Companies Slow to Act as Water Issues Erode Profits
A survey found 60% of U.S. companies expect water issues such as extreme weather to hurt their business, but few plan to invest more in risk management.
A recently published survey by the Pacific Institute and VOX Global finds that, although many companies report currently facing water challenges and expect these issues to begin negatively impacting their bottom lines, few have developed plans to deal with future water risks.
Researchers distributed an online survey to businesses across the U.S. spanning different industry sectors. Of 51 that responded, including several Fortune 500 corporations, 79% reported currently facing water challenges, and 84% expect they will in the next five years. 60% expect water-related issues will negatively impact their businesses moving forward—a response that has tripled from five years ago. The majority of these companies recognize a broad range of water risks that could impact their businesses, from supply issues that could affect profitability to reputational risks that could affect their ability to market products (if the media uncovered a water pollution scandal, for example). Nearly 80% of respondents said water issues will affect where they locate facilities in the future, referencing both water scarcity and vulnerability to extreme weather as prominent considerations.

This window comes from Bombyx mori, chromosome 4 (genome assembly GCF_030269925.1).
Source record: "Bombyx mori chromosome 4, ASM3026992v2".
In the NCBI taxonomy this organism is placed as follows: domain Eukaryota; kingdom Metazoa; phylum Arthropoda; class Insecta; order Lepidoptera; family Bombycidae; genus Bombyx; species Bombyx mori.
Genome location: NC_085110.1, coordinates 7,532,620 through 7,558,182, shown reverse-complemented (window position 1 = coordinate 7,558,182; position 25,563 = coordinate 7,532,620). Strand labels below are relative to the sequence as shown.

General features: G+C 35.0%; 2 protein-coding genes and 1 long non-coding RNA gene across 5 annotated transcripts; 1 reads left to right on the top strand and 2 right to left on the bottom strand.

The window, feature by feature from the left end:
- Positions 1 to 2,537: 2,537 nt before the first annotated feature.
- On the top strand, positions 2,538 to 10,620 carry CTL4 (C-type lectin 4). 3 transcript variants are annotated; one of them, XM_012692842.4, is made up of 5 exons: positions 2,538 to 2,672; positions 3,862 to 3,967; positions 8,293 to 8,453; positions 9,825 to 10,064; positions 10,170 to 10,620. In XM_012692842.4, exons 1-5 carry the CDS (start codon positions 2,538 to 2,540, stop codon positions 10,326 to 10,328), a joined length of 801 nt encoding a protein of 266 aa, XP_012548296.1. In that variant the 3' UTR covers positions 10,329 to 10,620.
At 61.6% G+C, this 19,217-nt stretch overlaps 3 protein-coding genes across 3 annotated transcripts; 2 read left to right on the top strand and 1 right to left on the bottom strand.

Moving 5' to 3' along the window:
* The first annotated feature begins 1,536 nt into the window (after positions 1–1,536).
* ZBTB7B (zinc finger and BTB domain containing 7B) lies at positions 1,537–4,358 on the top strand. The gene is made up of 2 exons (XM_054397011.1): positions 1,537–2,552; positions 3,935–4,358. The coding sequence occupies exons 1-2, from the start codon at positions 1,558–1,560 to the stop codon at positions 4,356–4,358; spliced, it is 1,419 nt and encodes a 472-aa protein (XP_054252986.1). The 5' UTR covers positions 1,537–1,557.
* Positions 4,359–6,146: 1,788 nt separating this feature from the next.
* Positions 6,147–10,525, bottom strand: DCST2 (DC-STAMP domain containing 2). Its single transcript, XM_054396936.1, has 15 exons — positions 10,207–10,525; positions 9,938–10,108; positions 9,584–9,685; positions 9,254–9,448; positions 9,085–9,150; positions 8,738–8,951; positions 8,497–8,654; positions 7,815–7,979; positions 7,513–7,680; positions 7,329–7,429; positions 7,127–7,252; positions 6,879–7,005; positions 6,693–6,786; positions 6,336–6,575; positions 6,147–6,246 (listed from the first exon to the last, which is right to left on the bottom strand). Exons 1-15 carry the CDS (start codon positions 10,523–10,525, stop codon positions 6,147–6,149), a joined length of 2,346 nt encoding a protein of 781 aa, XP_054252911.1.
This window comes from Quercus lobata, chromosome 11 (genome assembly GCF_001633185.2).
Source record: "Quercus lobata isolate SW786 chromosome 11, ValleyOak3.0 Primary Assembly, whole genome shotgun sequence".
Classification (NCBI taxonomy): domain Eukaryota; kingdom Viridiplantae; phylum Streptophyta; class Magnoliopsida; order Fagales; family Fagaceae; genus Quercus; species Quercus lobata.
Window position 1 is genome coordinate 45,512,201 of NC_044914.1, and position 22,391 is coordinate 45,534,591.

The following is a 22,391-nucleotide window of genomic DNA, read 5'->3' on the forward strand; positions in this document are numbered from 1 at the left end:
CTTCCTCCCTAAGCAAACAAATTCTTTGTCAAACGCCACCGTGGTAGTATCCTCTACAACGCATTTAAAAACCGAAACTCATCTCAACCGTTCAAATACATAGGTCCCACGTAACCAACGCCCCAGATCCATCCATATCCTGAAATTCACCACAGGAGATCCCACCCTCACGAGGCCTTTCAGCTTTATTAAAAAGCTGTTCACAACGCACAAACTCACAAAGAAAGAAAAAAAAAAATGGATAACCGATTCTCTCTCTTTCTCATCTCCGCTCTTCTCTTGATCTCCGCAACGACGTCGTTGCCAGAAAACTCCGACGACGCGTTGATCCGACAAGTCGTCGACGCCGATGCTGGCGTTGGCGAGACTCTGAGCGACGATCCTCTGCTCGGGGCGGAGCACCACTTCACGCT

Despite the growing awareness, according to the report, there exists a large gap between concern and action. Nearly 70% of responding companies said their current level of investment in water management is sufficient. The authors suggest this is because companies need more time to raise awareness, and mitigating other risks is currently a higher priority. However, the report concludes that water is no longer a peripheral concern, and companies would do best to consider it an essential part of business strategy.
A 2011 report from the Natural Resources Defense Council examined municipalities’ water-related vulnerability, finding a similar lack of preparedness among city governments (see Warm Globally, Flood Locally: Water Crises Loom for U.S. Cities).
Published June 1, 2014